More on the use of manufacturer logos in the majors and minors of baseball starts off the column.

BP jerseys first sported sleeve logos with those made by Rawlings in 1987. A lot of teams ordered from both Rawlings and Majestic, who scored a BP jersey deal with MLB and was allowed to add sleeve logos in 1990.

The original Majestic logo was the simple word “Majestic”, and was used until 1993. In 1994, a fancy logo combining the supplier name with a multi-color twin peaks logo, and kept that logo until 1999, after which the one color twin peaks logo surfaced, and has been used from 2000 up to the present. As was the case with game jerseys, the 1994-99 logo did carry over to some 2000 BPs

Rawlings logos were two in design since 1987. The company name in script was used from 1987-97. A R in an oval became the norm in 1998. As was the case with Russell in the 1990’s, either could put a sleeve logo on a BP shirt while they were contracted as an official MLB uniform supplier. That means for Rawlings 1987-91. Anything from 1992-99 that has a Rawlings sleeve logo on the left is a minor league jersey, such as several Class A and AA Orioles #8 black mesh jerseys that have been incorrectly “authenticated” by a well-known non-MEARS authenticator.

In the minors, be it game or BP unies, any company can choose to put a logo on their apparel, as the minors have no single official supplier. Prior to 2000, minor league logos were on the left sleeve (opposite of the MLB norm). Subsequently, minor league shirts can use either side of the jersey to display their logos.


A dealer recently placed a 1973-75 H&B block lettered bat up on eBay, with a name of Siebert on the barrel. The dealer (as would many collectors) assumed the bat was issued to and used by Sonny Siebert, former Red Sox, Indians, Padres and Cardinals hurler. Problem was, there was a second Siebert who played in the Bigs during the final two years of that 73-75 labeling period. That was Paul Siebert, a Houston Astros moundsman who wore the #31 markered on the knob, digits the more famous Siebert never wore.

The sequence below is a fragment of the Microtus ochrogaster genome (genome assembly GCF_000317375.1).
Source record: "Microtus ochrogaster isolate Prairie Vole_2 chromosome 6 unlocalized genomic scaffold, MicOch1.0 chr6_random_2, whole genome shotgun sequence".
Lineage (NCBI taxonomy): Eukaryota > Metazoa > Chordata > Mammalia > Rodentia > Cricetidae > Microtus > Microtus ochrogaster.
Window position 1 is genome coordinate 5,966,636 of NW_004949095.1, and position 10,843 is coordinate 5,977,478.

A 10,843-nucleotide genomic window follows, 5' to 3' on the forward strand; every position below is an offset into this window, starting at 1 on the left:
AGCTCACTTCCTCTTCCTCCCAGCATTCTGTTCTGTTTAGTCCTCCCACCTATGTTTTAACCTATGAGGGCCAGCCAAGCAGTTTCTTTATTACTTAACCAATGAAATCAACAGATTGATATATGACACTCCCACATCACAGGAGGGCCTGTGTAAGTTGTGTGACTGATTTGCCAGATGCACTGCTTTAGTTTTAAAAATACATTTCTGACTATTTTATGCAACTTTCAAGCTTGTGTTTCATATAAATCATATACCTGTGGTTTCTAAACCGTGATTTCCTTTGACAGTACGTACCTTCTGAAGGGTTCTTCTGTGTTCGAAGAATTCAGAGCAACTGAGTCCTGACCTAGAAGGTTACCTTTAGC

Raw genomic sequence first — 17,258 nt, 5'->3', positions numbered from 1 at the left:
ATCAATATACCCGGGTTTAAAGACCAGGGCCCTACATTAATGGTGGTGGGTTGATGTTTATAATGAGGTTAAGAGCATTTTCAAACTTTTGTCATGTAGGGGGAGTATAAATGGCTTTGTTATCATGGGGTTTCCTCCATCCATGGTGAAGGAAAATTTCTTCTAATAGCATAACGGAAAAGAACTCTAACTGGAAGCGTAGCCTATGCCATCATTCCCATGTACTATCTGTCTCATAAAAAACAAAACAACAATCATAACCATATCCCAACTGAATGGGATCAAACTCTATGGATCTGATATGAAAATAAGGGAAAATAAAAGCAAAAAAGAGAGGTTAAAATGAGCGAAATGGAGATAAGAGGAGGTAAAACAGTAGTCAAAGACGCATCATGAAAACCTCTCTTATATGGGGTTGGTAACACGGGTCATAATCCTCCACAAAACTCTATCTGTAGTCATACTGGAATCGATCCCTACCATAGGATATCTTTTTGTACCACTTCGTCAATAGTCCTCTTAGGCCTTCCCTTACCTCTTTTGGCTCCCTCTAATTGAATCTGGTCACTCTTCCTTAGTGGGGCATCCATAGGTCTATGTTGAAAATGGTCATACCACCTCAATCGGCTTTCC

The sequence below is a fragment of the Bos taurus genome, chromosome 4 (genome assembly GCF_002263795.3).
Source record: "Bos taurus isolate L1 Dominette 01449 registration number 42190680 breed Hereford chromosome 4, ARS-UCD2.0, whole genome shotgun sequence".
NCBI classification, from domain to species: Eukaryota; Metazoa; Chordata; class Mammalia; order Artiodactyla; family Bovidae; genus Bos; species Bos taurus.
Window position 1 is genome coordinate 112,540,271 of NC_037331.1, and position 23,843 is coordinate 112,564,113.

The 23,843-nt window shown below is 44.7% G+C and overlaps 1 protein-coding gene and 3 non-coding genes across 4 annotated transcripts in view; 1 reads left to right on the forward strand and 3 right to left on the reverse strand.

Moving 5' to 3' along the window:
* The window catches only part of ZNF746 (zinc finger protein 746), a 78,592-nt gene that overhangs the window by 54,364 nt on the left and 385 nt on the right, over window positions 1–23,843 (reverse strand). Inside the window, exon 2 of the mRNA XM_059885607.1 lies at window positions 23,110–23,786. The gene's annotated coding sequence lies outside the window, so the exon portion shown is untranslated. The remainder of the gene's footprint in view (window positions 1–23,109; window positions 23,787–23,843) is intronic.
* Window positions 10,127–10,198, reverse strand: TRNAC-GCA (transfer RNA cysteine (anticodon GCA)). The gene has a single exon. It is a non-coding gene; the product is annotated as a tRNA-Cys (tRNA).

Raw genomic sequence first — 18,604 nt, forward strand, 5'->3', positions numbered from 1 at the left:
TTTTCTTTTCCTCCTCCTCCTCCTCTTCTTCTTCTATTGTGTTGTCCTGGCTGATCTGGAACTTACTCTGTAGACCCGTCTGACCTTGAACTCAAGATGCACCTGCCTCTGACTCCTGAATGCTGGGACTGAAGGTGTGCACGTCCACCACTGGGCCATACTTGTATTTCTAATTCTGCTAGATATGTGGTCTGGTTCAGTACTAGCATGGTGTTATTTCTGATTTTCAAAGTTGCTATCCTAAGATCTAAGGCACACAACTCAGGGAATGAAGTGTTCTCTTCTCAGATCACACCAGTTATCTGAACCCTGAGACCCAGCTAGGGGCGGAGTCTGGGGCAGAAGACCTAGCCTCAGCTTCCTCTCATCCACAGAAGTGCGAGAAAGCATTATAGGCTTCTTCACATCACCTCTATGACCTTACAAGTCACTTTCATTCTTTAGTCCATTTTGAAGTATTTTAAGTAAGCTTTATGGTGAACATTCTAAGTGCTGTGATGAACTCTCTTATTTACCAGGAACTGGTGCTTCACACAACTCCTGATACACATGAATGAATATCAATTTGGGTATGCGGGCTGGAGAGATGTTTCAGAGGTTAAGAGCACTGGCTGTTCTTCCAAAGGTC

On the bad side, it’s another example of a major dealer doing sloppy research of their product. But, on the good side, there are several Astros bat collectors in the hobby, if Game-Used Forum is any indication. Hopefully, one of them won it.


The Packers will waste no time in mothballing Brett Favre’s #4 in green and yellow, choosing the 2008 home opener, in which the Pack hosts Minnesota, to do so. Favre will be the sixth Packer to have his number retired (though he has made the sports media swoon and genuflect far more than any of the first five).


A fundraising auction for Hockey Fights Cancer, featuring All-Star Game items including game-worn sweaters, is currently running on, with bidding ending at 9PM EST on April 30. Items will come with LOAs from the NHL and NHLPA, as well as registration into the MeiGray database. A fine cause with fine authenticity backing.


Atlanta is wearing a BEACH memoriam patch in honor of longtime organization man Jim Beauchamp, who passed away in the offseason


Tommy Holmes, a NL star from 1942-52, all but the final year with the Boston Braves, passed away at age 91 several days ago. Holmes set a NL record with a 37-game hitting streak, since surpassed by Pete Rose. Hobby-wise, one would love a satin 1948 Braves uniform, and his brief Topps card history features a variation in the ’51 Red Back set: Holmes listed as a Boston Brave and as a manager of Hartford.

John Marzano, a 10-year MLB veteran, died Saturday after a fall down a flight of stairs. He was 45. Marzano played for the Red Sox, Rangers and Mariners in the Majors, as well as spending time in the farm systems of the Phillies and Indians.

Also, Buzz Nutter, a center for the Colts and Steelers from 1954-65, died of heart failure at age 77. He was the man who snapped the pigskin to Johnny Unitas for the 958and ’59 NFL Champion Colts squads.